Absinthe: After the First Glass, You See Things As You Wish They Were

Oscar Wilde? Ada Leverson? Leslie Stokes? Violet Wyndham? Apocryphal?

Dear Quote Investigator: The alcoholic psychoactive drink absinthe was banned in the United States and many European countries in the previous century. But now it is legal again. Supposedly, the brilliant wit Oscar Wilde once discussed the phantasmagorical effects of the potion. His description began:

After the first glass, you see things as you wish they were. After the second, you see things as they are not. …

Could you locate a full and accurate version of this quotation and tell me whether the words really should be attributed to Oscar Wilde?

Quote Investigator: The earliest evidence of this quote located by QI was printed in the book “Letters to the Sphinx from Oscar Wilde: With Reminiscences of the Author by Ada Leverson” published in 1930. Scholars consider the quotation credible even though Wilde died three decades earlier in 1900. Wilde and Leverson were good friends, and she supported him during his travails. Sphinx was the nickname that he gave to her. The book was printed in a limited edition impeding straightforward access.

The excellent Smathers Rare Book Library of the University of Florida holds number 240 of an edition containing 275 copies. On pages 39 and 40 of the volume Leverson described a conversation she had with the great wit [OWAL]:

One day he was talking of the effect of absinthe. “After the first glass, you see things as you wish they were. After the second, you see them as they are not. Finally you see things as they really are, and that is the most horrible thing in the world.”

“How do you mean?”

“I mean disassociated. Take a top-hat! You think you see it as it really is. But you don’t, because you associate it with other things and ideas. If you had never heard of one before, suddenly saw it alone, you’ld be frightened, or laugh. That is the effect absinthe has, and that is why it drives men mad.”

Here are additional excerpts and selected citations in chronological order.

Wilde continued to entrance Leverson with the following otherworldly description:

“Three nights I sat up all night drinking absinthe, and thinking that I was singularly clear-headed and sane. The waiter came in and began watering the sawdust. The most wonderful flowers, tulips, lilies and roses sprang up and made a garden of the cafe. ‘Don’t you see them?’ I said to him. ‘Mais non, Monsieur; it n’y a rien.'”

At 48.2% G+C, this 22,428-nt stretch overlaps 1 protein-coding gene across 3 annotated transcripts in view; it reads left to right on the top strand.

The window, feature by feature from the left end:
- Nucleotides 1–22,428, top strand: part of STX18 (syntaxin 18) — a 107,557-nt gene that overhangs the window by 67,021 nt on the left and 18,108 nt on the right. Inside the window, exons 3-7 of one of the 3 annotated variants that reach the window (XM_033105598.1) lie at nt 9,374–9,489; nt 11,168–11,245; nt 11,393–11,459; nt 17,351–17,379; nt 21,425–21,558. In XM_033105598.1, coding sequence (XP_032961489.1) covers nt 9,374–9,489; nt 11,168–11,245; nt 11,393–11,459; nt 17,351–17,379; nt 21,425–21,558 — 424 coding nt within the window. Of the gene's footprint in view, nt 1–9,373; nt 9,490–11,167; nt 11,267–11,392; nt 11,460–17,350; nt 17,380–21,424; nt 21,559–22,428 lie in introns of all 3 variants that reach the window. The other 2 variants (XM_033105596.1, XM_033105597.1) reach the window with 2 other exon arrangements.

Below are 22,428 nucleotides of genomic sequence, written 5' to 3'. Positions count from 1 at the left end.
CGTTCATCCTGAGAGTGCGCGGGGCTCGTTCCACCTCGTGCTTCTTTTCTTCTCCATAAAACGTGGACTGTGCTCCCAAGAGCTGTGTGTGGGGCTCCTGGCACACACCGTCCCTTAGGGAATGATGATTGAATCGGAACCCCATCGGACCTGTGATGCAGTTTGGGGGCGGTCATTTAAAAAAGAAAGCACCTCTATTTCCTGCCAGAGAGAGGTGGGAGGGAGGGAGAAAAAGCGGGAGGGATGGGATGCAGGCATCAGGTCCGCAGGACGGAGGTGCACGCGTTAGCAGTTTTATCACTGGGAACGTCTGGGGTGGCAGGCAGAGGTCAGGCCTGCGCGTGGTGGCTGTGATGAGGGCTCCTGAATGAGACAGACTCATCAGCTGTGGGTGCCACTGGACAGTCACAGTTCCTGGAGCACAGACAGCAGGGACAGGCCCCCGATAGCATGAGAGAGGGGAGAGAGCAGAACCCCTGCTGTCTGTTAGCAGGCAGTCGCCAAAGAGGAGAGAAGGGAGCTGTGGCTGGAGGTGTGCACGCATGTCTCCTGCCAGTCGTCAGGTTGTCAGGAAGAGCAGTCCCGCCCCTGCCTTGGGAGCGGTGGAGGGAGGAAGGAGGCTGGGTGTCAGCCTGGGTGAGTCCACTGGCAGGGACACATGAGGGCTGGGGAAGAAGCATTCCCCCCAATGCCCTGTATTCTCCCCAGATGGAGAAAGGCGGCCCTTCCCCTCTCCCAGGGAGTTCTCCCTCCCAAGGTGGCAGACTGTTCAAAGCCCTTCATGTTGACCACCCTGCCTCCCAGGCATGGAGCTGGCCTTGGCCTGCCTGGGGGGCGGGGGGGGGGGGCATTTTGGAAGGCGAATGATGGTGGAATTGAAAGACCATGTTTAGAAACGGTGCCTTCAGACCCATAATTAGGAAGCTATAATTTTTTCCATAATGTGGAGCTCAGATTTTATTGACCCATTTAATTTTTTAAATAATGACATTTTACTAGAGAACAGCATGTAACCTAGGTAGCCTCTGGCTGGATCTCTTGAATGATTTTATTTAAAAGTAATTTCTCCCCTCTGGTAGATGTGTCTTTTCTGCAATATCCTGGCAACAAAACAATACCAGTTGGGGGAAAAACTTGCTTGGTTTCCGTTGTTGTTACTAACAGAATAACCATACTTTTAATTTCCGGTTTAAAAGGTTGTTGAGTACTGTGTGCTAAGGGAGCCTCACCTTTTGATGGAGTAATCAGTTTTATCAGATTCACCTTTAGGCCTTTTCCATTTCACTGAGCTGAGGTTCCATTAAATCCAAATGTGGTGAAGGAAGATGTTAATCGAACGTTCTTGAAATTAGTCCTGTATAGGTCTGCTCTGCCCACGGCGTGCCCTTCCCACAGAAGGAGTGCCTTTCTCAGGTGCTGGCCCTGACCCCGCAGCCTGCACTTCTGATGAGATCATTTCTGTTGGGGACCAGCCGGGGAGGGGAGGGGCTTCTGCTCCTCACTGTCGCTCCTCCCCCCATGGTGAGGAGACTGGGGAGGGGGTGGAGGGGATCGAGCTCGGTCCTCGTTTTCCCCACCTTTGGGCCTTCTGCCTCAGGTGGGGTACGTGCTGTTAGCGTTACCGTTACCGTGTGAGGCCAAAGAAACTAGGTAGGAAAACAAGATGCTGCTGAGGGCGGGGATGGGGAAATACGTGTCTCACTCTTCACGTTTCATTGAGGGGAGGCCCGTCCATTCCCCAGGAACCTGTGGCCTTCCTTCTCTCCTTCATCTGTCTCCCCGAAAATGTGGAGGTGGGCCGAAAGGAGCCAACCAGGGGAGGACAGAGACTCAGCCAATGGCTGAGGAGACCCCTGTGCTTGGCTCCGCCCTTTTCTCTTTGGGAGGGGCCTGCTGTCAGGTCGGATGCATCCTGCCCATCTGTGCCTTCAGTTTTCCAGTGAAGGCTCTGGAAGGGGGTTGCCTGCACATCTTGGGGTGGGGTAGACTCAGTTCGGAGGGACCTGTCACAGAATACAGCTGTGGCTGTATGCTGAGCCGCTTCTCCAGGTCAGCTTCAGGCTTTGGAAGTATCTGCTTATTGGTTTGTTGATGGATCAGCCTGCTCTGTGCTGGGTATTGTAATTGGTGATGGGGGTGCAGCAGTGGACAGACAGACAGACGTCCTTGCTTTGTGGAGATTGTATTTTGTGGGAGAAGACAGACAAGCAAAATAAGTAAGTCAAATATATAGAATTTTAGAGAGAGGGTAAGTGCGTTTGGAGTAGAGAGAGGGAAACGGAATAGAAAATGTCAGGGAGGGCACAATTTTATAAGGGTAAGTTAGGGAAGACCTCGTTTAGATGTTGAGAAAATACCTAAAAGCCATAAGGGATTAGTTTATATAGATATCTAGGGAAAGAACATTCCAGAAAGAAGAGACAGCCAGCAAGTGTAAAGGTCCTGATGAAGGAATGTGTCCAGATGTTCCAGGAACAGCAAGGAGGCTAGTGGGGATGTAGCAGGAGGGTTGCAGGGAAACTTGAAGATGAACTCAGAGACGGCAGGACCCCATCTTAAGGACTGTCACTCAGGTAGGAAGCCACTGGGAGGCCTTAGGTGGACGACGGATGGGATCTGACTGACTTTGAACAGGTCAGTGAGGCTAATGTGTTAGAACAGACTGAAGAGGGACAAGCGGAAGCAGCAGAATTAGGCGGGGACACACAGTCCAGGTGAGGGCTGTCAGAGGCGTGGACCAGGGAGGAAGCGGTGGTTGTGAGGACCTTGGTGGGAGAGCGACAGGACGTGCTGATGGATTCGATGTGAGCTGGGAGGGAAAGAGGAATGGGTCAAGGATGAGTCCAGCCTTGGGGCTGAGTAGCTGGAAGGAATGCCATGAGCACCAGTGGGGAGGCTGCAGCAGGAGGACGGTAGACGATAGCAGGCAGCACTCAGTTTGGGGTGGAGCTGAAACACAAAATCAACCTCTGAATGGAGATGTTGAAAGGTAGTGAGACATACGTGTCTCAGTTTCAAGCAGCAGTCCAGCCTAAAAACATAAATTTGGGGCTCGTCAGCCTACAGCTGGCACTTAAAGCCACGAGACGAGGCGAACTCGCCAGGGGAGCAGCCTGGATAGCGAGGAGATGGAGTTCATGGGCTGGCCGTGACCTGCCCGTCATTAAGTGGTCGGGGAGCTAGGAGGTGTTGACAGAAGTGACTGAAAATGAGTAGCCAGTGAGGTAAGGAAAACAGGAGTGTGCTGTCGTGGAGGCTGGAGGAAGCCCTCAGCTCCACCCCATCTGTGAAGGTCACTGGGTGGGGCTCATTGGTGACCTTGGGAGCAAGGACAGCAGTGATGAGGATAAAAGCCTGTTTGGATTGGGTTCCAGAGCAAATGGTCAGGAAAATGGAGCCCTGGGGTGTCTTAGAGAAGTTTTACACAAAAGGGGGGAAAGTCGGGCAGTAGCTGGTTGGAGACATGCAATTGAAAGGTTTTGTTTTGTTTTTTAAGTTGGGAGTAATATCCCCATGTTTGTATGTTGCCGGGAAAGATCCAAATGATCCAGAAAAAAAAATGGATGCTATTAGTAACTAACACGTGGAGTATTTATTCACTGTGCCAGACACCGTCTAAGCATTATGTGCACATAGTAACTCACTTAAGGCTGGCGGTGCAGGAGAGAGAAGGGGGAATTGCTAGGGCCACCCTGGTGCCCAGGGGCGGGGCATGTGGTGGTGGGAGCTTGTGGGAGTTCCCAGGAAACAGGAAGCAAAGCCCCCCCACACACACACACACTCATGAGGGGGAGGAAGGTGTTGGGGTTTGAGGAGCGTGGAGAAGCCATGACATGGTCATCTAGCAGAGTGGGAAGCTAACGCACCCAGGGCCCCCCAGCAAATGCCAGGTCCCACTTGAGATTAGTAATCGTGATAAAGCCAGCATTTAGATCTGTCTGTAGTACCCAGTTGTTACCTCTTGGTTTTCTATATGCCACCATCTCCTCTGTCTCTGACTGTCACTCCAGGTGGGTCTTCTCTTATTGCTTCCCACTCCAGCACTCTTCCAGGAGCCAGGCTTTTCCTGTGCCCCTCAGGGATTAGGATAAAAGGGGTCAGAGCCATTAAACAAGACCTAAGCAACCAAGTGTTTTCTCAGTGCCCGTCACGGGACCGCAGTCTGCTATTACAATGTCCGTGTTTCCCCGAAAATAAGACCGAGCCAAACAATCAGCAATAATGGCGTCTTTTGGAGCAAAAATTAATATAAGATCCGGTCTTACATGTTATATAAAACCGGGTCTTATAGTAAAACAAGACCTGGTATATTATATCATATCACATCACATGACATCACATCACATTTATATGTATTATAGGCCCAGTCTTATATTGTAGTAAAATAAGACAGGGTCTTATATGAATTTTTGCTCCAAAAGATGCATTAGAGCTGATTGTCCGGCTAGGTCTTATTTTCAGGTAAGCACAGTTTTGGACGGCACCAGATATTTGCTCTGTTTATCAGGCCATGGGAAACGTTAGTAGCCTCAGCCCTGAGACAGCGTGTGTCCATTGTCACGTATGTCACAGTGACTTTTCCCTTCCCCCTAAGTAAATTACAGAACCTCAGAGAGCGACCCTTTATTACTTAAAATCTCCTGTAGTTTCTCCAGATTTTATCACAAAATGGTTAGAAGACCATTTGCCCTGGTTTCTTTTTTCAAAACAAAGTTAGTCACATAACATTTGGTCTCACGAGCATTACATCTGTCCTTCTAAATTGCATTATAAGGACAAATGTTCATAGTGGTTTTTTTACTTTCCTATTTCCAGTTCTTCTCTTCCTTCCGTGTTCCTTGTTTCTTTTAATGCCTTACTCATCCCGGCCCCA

In 1938 two playwrights incorporated a variant of the quotation into a fictionalized drama about the author. The Wilde character after imbibing says the following in one of the final scenes [OWSL]:

(Holding the glass) Absinthe . . . it helps you to see things as you wish they were. Then you see them as they are not. Finally, you see them as they really are. And that is the most horrible thing in the world. (The WAITER goes into the cafe. LORD ALFRED comes up to WILDE’S table. Seeing him) Things as you wish they were.

In 1946 the popular British biographer Hesketh Pearson published a sympathetic portrait of Wilde. He repeated the material about absinthe from Leverson’s book [OWHP].

In 1963 Violet Wyndham, the daughter of Ada Leverson, published a volume called “The Sphinx and her Circle” about her mother. She included the passages about absinthe and Wilde in her book [VWAV].

In conclusion, this quote is considered to be authentic, and it reflects Wilde’s complex relationship with the green spirit.

[OWAL] 1930, Letters to the Sphinx from Oscar Wilde: With Reminiscences of the Author by Ada Leverson, Page 39-40, Duckworth, London. [Book number 240 of 275 copies in this edition] (Verified with scans; Thanks to the librarians of the Smathers Library at the University of Florida)

[OWSL] 1938, Oscar Wilde: A Play by Leslie and Sewell Stokes, Page 147, Random House, New York. (Verified on paper)

[OWHP] 1946, Oscar Wilde: His Life and Wit by Hesketh Pearson, Page 274, Harper & Brothers, New York. (Verified on paper)

[VWAV] 1963, The Sphinx and Her Circle: A Biographical Sketch of Ada Leverson: 1862-1933 by Violet Wyndham, Page 117, Vanguard Press, New York. (Verified on paper)


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